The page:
Parenting orders: what’s in a name?*
Following separation orders will need to be made with respect to providing for the continued shared responsibility of the children. Often the courts are called upon to determine very specific child parenting orders.
One such specific issue order is the child’s surname. Whilst this may seem to many a fairly trivial issue, it is one which can cause significant and unnecessary stress to both the parents and children. If one wishes to follow the tradition, then in the majority of cases the children retain the fathers surname as was probably the case prior to separation. However, in today’s society spouses very often retain their maiden name, and in many marriages some form of hyphenated surname adopting both parents surname has become fashionable. Following separation, not only do the assets get divided, but so does the hyphenated surname.
So come separation what name will the children be known as? Family law litigation is too often “clouded” by the emotion of the parties which unfortunately spills over to unnecessary litigation involving the children. Many fathers will take a very parochial view and expect the children to retain his surname. Whilst the father may be limited in the time he sees children to the contact orders and arrangements made by the court, maintaining the child’s surname is seen as a statement of “ownership”. Conversely, many mothers who wish to punish their spouse will attempt to change the child’s surname to effectively “rid” herself and the children of any link to their father.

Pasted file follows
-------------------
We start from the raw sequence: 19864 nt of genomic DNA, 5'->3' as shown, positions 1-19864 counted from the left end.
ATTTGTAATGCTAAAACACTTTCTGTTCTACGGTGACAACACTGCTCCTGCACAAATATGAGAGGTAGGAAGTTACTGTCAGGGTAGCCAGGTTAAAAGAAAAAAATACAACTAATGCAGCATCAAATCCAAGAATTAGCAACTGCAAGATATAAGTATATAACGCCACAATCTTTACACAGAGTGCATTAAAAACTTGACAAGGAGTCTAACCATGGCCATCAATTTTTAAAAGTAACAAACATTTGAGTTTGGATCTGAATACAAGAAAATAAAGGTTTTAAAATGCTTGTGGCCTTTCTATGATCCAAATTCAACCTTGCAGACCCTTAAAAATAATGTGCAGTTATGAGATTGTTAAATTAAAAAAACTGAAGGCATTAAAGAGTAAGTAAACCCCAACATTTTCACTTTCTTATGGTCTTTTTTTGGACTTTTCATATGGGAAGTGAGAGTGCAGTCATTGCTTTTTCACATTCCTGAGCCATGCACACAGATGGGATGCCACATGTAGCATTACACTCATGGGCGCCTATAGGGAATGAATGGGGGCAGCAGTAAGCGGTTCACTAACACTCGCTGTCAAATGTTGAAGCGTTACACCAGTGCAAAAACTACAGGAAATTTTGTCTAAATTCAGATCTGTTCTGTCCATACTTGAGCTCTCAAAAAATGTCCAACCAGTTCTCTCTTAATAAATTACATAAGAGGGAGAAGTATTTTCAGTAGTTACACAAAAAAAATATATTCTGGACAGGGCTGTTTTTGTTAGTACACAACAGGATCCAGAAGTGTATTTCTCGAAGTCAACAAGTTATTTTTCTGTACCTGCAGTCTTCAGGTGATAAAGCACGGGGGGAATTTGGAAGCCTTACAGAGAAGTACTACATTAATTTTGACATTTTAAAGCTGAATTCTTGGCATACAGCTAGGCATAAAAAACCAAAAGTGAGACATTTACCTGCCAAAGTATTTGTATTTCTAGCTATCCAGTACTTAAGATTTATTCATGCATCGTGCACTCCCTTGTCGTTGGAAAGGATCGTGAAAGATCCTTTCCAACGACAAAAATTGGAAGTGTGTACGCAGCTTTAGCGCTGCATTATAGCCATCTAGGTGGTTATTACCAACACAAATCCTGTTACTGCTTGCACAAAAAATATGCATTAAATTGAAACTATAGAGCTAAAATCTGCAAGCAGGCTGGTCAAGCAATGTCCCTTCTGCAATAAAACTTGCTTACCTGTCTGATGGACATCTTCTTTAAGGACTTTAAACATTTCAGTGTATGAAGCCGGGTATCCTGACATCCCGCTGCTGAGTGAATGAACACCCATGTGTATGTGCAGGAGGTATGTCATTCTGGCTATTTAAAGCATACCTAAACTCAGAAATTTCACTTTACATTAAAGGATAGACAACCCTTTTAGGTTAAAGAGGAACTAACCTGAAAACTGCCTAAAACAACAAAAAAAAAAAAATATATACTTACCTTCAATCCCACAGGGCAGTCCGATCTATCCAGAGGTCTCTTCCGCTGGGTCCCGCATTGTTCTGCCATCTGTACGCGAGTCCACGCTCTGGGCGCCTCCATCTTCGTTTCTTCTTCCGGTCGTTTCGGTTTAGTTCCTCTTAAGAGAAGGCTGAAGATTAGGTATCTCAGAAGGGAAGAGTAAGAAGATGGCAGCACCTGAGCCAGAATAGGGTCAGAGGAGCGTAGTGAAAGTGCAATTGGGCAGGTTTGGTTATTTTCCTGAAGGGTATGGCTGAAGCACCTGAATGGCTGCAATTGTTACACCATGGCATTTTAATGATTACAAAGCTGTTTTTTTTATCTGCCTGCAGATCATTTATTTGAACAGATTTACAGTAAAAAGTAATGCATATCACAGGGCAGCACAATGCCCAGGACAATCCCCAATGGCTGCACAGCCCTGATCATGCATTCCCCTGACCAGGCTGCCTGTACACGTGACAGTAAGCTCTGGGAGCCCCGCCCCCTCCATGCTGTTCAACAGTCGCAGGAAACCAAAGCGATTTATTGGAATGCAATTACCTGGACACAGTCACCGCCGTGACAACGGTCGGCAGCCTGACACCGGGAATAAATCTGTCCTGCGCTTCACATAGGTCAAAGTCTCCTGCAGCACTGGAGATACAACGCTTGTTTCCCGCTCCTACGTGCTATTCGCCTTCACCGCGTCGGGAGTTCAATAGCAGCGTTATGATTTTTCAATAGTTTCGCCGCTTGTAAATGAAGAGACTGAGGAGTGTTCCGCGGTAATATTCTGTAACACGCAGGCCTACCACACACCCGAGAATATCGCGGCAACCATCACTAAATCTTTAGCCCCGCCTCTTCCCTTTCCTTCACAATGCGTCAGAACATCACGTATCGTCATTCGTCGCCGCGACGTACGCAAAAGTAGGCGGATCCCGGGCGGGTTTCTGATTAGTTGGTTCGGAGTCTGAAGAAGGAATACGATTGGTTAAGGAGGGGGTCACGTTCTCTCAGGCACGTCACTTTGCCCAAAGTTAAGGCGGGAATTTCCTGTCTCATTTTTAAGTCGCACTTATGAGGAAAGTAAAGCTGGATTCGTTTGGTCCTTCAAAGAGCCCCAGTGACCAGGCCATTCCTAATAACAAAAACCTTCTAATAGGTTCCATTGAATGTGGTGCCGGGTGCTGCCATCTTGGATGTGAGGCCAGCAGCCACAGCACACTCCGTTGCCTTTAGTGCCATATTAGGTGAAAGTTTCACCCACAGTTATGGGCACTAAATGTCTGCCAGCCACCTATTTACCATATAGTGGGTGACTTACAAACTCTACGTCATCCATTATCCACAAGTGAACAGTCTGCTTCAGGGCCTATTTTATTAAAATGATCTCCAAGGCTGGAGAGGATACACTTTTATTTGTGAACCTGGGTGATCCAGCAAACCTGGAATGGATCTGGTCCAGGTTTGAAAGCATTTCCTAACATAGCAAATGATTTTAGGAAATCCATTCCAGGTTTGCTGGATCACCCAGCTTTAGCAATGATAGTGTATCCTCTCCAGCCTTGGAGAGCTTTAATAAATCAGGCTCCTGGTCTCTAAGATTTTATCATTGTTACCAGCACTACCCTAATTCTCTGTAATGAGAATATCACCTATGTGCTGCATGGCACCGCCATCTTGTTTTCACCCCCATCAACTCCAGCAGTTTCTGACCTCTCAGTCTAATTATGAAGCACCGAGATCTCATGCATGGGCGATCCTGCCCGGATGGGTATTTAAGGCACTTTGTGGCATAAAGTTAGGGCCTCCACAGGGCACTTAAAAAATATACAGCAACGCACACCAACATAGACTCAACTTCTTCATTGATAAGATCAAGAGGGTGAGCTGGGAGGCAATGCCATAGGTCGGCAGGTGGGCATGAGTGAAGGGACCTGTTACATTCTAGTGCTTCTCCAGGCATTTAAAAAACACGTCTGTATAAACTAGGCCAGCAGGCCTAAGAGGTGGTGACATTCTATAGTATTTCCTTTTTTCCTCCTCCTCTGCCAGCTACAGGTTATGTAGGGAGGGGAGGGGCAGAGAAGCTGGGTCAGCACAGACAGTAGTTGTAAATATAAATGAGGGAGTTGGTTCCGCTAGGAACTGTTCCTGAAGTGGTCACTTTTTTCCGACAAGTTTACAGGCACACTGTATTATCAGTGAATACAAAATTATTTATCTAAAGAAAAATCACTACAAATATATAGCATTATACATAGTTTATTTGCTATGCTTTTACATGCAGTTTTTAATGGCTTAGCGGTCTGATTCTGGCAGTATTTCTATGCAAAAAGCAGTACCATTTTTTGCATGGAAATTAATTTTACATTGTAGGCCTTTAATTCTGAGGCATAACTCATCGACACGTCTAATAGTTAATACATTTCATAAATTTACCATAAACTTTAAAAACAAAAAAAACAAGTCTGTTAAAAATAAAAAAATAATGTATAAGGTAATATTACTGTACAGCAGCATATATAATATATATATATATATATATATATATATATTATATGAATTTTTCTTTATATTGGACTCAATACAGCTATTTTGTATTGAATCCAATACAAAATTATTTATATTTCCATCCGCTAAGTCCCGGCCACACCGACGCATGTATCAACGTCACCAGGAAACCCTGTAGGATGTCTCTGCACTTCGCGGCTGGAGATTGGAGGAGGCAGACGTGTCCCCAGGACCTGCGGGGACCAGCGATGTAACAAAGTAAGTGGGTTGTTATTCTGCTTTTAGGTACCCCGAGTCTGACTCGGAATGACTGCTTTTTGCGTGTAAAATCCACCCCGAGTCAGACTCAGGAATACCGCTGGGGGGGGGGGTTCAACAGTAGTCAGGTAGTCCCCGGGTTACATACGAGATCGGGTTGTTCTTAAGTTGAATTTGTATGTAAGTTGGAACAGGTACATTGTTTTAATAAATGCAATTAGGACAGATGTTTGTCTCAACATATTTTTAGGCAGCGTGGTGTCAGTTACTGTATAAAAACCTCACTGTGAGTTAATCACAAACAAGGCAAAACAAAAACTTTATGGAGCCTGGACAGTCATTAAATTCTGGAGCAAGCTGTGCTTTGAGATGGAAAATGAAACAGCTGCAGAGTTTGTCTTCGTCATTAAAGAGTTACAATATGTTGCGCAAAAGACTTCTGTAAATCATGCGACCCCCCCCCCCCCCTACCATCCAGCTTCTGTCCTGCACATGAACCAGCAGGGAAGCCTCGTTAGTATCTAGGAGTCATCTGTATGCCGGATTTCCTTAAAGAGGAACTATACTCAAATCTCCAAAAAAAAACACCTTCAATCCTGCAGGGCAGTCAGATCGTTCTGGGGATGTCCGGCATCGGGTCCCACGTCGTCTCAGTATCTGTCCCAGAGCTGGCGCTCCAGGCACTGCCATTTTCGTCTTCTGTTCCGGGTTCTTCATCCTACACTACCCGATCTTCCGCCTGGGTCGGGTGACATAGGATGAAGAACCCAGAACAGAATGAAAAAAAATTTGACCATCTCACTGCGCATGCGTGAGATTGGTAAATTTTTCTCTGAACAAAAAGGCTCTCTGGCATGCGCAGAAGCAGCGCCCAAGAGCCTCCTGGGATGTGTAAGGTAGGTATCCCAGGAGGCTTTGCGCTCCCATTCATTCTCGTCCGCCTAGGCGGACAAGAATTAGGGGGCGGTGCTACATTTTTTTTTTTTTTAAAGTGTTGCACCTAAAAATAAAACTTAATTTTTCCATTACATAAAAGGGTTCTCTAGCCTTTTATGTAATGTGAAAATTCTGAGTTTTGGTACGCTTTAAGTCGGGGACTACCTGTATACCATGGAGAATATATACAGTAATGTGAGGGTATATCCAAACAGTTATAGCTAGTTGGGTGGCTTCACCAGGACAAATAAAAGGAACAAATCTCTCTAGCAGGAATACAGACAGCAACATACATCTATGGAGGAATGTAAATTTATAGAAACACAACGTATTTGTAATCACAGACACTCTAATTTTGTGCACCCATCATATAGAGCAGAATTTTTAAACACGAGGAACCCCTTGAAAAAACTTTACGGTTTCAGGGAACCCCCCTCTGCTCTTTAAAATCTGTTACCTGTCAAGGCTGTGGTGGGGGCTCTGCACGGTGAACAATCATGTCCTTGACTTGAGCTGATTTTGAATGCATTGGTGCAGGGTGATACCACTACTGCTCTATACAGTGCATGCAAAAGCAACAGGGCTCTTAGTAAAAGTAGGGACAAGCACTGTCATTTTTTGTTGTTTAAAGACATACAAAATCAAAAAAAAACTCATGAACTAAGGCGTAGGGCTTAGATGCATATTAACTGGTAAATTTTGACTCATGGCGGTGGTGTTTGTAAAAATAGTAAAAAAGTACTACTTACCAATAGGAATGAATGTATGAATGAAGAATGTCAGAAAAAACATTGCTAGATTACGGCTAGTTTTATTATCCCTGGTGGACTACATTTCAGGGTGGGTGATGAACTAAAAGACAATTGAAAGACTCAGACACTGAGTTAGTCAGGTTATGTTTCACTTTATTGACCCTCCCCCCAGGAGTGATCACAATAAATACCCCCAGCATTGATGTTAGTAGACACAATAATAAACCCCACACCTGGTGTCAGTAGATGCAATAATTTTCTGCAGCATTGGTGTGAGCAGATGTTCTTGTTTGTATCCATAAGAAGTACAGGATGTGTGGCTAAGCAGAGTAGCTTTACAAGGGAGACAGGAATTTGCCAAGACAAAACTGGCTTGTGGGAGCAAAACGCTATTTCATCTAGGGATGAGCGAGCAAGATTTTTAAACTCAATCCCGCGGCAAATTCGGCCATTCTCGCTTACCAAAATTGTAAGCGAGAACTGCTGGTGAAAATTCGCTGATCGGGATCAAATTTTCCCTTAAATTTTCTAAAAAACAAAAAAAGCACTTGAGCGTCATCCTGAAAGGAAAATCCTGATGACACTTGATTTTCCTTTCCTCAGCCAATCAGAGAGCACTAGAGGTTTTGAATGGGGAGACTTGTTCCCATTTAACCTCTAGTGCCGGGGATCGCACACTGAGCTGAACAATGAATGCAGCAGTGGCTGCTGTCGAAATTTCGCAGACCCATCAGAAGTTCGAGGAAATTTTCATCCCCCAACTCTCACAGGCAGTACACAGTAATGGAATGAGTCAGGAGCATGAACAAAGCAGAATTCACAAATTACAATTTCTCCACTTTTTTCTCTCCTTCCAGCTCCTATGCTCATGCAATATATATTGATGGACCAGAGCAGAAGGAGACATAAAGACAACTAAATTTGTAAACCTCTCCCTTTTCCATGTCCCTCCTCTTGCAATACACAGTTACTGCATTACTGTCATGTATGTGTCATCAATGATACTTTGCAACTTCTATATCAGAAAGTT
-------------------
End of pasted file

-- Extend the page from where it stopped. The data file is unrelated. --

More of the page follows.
There are of course many situations where a change in a child surname may be for a very good reason. The father may have abandoned the children or not be exercising regular contact with the children and the mother may have retaken her maiden name or indeed remarried , and so in the right circumstances it might be in the child’s best interest to adopt the mothers surname. This might be but one example where the circumstances may warrant a change in surname.
The courts do not approve of unnecessary and/or frequent changes to a child’s name as this may cause unnecessary embarrassment and stress to the child. In order to approve a change in the child’s surname the court must be convinced that it is in the child best interests to have such a name change. The child welfare is considered paramount.
*(published Inner Wesern Courier)